The answer is Abbas 2.0 – the Abbas who publicly accused the Jews of “defiling the al-Aqsa” mosque with “their filthy feet” – a corrosive statement to which can be traced the beginnings of the most recent surge of violence, resulting in the murder of 34 Israelis and the death of over 200 Palestinians, a large majority killed in the midst of carrying out terror acts, can be traced. It is this Abbas who shares their unequivocal blame of the State of Israel, and encourages the realisation of their violent tendencies towards Jews. It is this Abbas who has led the Palestinian Authority in the creation and facilitation of a general atmosphere of aggression, unwillingness to compromise, and a hatred strong enough to seek “martyrdom” for. Some recent examples of this include:
• On March 8th, following the indiscriminate stabbing of 12 civilians at the Jaffa port, Palestinian TV referred to the attacker as a “shahid”, a martyr, and to the victim who died from his wounds as a “settler” – when in fact, he was an American tourist. This was reinforced by a Facebook post from the official Fatah page, which read: “Happy are the martyrs, continuing toward true freedom and honour”.
• Following the April 18th Jerusalem bus bombing – which again Abbas officially condemned, his own Fatah organisation came out with the following statement: “The Al-Aqsa Martyrs’ Brigades bless the self-sacrificing operation in Jerusalem. For our Jerusalem and our Al-Aqsa Mosque, the good news of victory keeps arriving today, in a display we have not seen in a long time – a bus bombing operation in the occupied city of Jerusalem, in which dozens of Zionists were injured.”
The first Palestinian group to applaud the Jerusalem bus attack was Hamas – which later claimed responsibility . Hamas spokesman Sami Abu Zuhri said that his movement “welcomes the Jerusalem operation and considers it a natural response to Israeli crimes, especially extra-judicial executions and the desecration of the Al-Aqsa Mosque.” But Fatah also endorsed exactly the same view, with Fatah spokesman Ra’fat Elayan using Hamas’ words to comment on the bus blast: “This is a natural response to Israeli practices against our people, including arrests, killings and recurring incursions into the Al-Aqsa Mosque.” Other examples of this behaviour from Fatah include:
• Two days after the Jerusalem bombing, Fatah posted a video that promotes car ramming and stabbing of soldiers, celebrating those who have carried out such acts and promising heavenly rewards and societal recognition to those who take it upon themselves to commit acts of terror.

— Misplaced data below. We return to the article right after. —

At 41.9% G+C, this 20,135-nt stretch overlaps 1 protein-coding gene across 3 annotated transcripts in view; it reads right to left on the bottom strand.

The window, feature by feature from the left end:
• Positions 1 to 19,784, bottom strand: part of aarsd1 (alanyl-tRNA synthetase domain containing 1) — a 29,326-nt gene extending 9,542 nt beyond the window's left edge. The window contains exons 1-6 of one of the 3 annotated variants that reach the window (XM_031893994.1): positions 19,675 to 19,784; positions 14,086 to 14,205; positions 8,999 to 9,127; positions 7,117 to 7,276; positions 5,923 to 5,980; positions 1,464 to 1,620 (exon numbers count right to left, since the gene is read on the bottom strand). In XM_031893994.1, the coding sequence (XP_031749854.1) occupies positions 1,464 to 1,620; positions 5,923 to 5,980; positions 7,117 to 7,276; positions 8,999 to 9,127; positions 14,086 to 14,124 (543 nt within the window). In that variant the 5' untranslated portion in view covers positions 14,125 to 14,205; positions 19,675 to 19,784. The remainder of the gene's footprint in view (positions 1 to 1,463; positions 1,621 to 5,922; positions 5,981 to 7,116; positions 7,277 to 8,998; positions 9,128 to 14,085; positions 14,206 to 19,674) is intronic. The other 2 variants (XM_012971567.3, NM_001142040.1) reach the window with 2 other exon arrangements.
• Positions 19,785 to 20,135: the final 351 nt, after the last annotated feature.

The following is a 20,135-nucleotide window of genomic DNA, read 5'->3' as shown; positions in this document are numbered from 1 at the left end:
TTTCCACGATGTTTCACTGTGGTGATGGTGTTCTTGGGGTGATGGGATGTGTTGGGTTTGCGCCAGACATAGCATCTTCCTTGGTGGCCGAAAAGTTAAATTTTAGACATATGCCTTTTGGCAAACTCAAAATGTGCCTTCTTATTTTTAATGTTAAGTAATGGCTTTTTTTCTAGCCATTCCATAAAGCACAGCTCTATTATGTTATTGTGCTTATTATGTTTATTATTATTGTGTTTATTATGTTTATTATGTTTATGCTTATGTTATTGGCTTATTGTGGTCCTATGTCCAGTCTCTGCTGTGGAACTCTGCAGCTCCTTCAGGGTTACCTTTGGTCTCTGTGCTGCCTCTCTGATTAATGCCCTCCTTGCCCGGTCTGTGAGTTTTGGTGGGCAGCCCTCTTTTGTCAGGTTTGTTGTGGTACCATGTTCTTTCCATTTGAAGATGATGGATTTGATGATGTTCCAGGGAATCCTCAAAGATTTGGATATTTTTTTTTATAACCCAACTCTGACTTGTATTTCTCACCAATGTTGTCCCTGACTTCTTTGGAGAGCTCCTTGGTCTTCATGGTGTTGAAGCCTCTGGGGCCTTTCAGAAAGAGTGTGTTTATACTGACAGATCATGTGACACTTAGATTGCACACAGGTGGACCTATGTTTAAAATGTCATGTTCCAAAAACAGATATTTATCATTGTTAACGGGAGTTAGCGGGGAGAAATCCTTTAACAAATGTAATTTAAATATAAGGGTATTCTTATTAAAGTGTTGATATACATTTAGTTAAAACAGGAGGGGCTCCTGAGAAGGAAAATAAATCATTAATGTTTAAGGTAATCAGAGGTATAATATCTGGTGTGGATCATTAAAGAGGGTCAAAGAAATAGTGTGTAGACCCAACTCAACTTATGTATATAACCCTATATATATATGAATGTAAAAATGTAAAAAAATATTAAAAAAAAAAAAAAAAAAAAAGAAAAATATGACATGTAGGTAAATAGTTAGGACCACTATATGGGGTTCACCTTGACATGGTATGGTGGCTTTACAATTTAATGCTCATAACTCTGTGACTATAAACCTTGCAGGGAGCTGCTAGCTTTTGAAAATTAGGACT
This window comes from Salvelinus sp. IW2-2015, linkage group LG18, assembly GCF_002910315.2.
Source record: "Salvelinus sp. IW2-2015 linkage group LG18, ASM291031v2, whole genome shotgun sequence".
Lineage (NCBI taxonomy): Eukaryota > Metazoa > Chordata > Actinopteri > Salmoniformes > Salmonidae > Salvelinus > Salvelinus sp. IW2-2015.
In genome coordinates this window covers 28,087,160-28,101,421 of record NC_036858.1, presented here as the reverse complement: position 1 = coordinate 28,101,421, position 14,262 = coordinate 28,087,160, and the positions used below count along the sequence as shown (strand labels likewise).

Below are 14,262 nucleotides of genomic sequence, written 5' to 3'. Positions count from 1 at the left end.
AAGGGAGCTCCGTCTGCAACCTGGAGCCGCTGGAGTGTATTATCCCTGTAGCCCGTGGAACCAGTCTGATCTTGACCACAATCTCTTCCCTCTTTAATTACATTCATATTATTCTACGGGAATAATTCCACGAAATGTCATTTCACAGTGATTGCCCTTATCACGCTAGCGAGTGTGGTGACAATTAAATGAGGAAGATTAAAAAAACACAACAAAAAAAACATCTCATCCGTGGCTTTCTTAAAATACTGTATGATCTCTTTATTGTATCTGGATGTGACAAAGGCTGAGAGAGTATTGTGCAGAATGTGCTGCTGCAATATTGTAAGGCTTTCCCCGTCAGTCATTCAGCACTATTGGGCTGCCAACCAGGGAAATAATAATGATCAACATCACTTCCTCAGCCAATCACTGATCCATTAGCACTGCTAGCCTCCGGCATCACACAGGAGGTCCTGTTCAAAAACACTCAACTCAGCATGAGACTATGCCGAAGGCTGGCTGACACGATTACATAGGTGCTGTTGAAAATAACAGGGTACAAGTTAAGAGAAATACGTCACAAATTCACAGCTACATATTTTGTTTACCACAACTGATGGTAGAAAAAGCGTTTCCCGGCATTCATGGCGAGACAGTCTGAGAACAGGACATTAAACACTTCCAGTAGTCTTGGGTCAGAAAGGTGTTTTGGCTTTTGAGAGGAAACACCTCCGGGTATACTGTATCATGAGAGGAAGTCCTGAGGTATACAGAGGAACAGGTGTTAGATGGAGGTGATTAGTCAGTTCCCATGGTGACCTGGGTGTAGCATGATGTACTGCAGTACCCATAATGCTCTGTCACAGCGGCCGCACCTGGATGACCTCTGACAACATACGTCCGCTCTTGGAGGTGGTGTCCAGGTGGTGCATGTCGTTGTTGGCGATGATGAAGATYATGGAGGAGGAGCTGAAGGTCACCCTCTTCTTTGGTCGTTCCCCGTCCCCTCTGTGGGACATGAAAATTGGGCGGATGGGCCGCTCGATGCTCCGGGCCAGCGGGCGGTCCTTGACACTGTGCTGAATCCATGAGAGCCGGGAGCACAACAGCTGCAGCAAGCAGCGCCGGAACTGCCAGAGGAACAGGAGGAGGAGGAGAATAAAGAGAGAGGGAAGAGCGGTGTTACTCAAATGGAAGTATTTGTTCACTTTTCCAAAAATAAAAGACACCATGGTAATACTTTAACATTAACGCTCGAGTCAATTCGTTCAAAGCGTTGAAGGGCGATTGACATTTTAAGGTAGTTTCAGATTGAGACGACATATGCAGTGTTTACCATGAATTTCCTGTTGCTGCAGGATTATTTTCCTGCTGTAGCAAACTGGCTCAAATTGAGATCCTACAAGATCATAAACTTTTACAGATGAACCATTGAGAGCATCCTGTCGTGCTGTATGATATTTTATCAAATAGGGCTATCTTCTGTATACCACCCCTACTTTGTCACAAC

• Recently, the Palestinian Authority has sought international recognition for “the legitimacy of the prisoners’ struggle” (practically amounting to the right to murder Israelis) by campaigning for a Nobel Peace Prize for Marwan Barghouti – a Palestinian leader convicted and jailed for five counts of murder for organising terror attacks. Issa Karake, Director of PLO Commission of Prisoners’ Affairs, says a peace prize for Barghouti would be “a response to the Israeli claims accusing the prisoners of being terrorists and criminals.” In other words, they want to emphasise that in the Palestinian view, what Barghouti did was not only not terrorism, not only justifiable, but laudable. Others lauding Barghouti over recent weeks or supporting the campaign for him to get a Nobel Peace prize include Fatah Central Committee member Mahmoud Al-Aloul, the head of the Fatah parliamentary faction Azzam Al-Ahmad, and an official statement by the Fatah parliamentary faction.
Anti-semitism is also an integral part of the Fatah ideology, exemplified most recently in an interview with PA TV, in which the Mufti of Bethlehem Abd Al-Majid Amraneh proclaimed: “Here in Bethlehem and Palestine, we are still suffering from the agony of those days, as almost the same group [Jews] that persecuted Jesus, the same group that wanted to deceive Jesus and attack him, is still attacking Palestine, Palestine’s people, and Palestine’s young men and women.”
More examples of Palestinian incitement to violence can be found here: https://aijac.org.au/news/article/palestinian-authority-incitement-continues-to-fu https://aijac.org.au/news/article/incitement-means-no-end-in-sight https://aijac.org.au/news/article/rising-palestinian-incitement-to-violence
These are the two faces of PA President Mahmoud Abbas. This is the duplicitous game played by him and his supporters, The end of this game is the only chance for the beginning of a genuine reconciliation process, in which terror is genuinely condemned, as well as fought and marginalised, and the coexistence needed for a genuine two-state resolution becomes a reality.